Friday, February 15, 2013

Season 3 of Downton Abbey Draws To A Close




If you are like me, you're probably already wondering how you're going to make it until next January, when Season 4 of Downton Abbey will start. And there is still one more episode of Season 3 to watch! Downton Abbey has helped me this season get over the loss of my favorite show (Fringe, which is very different from Downton Abbey), and also helped me until the NHL season started again. Now, at least, I have the distraction of hockey to get over the (temporary) loss of Downton Abbey. But for those who don't have another obsession -- or just would like to read and watch things that are similar to Downton -- see below!


Films and Television


-- Gosford Park (2001)


Julian Fellowes, the creator of Downton Abbey, won an Academy Award in 2002 for Best Original Screenplay for Gosford Park. This story is set in 1930s England, but is also about family dynamics, the relationships among the staff, and all of the lies and secrets that are often kept in a great English estate. Many of those lies and secrets are revealed during the weekend of a shooting party, which quickly turns into an investigation of the sudden murder of Sir William McCordle. 




This was the Downton Abbey of the 1970s. It ran for 5 seasons on PBS and was immensely popular. The series follows the lives of the Bellamy family (upstairs) and the servants (downstairs), from the early 20th century through the 1930s in London. 




From the creators of Upstairs, Downstairs, this is a story of two privileged sisters who find themselves penniless in 1920s London. They attempt to turn their love of fashion into a successful business. 



Books


-- The Forsyte Saga by John Galsworthy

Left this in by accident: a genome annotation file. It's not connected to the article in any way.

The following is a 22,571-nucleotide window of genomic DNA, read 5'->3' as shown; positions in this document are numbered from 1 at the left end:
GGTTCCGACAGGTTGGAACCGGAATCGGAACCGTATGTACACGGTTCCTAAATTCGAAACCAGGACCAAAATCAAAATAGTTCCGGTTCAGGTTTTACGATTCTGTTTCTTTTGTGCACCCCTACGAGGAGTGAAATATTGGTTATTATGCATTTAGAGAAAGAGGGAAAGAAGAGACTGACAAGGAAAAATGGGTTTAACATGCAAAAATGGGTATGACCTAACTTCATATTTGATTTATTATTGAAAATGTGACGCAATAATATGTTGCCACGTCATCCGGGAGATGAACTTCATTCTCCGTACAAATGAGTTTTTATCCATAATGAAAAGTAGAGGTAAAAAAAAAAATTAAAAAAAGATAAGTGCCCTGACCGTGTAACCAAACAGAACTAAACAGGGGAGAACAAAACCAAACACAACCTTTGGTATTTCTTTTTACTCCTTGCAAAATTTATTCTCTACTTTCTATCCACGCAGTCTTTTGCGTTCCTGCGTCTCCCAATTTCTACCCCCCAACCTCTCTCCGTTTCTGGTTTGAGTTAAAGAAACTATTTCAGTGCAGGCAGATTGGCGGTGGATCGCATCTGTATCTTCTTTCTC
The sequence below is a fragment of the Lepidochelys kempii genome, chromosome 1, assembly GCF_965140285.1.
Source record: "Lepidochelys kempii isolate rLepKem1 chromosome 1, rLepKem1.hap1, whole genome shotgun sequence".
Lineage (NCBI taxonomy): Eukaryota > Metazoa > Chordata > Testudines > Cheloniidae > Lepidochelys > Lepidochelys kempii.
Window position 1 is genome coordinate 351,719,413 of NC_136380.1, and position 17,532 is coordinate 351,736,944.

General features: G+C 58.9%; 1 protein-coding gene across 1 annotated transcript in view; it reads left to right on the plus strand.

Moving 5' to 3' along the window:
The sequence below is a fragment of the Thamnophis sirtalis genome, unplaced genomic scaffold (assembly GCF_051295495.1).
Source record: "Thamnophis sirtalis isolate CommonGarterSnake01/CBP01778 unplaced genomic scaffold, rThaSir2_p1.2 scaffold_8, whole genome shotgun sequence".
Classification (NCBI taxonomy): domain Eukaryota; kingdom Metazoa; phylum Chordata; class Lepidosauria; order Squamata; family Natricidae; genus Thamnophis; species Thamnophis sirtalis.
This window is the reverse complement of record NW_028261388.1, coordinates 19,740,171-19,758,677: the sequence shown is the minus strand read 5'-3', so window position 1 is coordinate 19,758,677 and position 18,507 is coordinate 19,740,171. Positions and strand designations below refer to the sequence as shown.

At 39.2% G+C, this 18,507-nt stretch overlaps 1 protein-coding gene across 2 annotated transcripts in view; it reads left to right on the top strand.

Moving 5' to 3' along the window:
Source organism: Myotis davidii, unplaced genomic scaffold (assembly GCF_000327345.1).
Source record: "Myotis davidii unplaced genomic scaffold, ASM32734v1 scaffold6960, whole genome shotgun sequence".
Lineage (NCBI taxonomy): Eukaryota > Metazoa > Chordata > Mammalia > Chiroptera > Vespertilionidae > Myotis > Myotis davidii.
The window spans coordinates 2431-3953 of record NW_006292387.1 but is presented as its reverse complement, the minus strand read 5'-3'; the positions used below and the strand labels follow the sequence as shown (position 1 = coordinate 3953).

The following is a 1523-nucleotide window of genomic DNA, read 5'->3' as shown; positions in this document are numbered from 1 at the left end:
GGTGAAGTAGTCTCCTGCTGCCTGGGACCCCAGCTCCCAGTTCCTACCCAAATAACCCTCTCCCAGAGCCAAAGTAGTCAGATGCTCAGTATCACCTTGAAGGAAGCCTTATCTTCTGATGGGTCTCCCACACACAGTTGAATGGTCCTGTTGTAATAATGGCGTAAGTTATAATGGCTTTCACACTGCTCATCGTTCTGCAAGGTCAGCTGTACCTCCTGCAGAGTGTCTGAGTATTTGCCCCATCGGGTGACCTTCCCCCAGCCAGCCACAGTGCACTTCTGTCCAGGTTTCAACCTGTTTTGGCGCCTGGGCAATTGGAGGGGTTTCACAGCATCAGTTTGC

This is three novels in one volume, and follows the upper-middle class Forsyte family from 1886 through 1920. It examines their struggles financially and socially. This was also made into a mini-series on PBS.


-- The Sandcastle Girls by Chris Bohjalian


While this book is set during some of the same time period as Downton, it's tone and subject matter are different. A young, privileged American woman travels to Syria with her father during the Armenian genocide during World War I. While there, she meets a young refugee, and the two fall in love. In modern times, their great-granddaughter discovers their story through letters and photographs.


-- Ashenden by Elizabeth Wilhide


A saga of the upstairs and downstairs residents of an English country house, this novel spans more than two centuries and includes the stories of the house's original architect, soldiers billeted in the house during World War I, and a young couple who restores the house in the 1950s.


-- Lady Almina and The Real Downton Abbey by The Countess of Carnarvon


Here is the real story for the inspiration for Lady Cora -- as told by the current owner of Highclere Castle, where much of Downton Abbey is shot. Lady Almina was a young and wealthy woman whose dowry helped save the estate. This rich tale contrasts the splendor of Edwardian life in a great house against the backdrop of the First World War, and offers an inspiring and revealing picture of the woman at the center of the history of Highclere Castle.


-- Below Stairs by Margaret Powell


This powerful book is told by a woman who lived a life as a servant in great English homes. Margaret Powell began work as a kitchen maid in the 1920s and later worked as a cook. Originally published in England in 1968, it became available in the US last year after the success of Downton Abbey.


-- Post by Tracy

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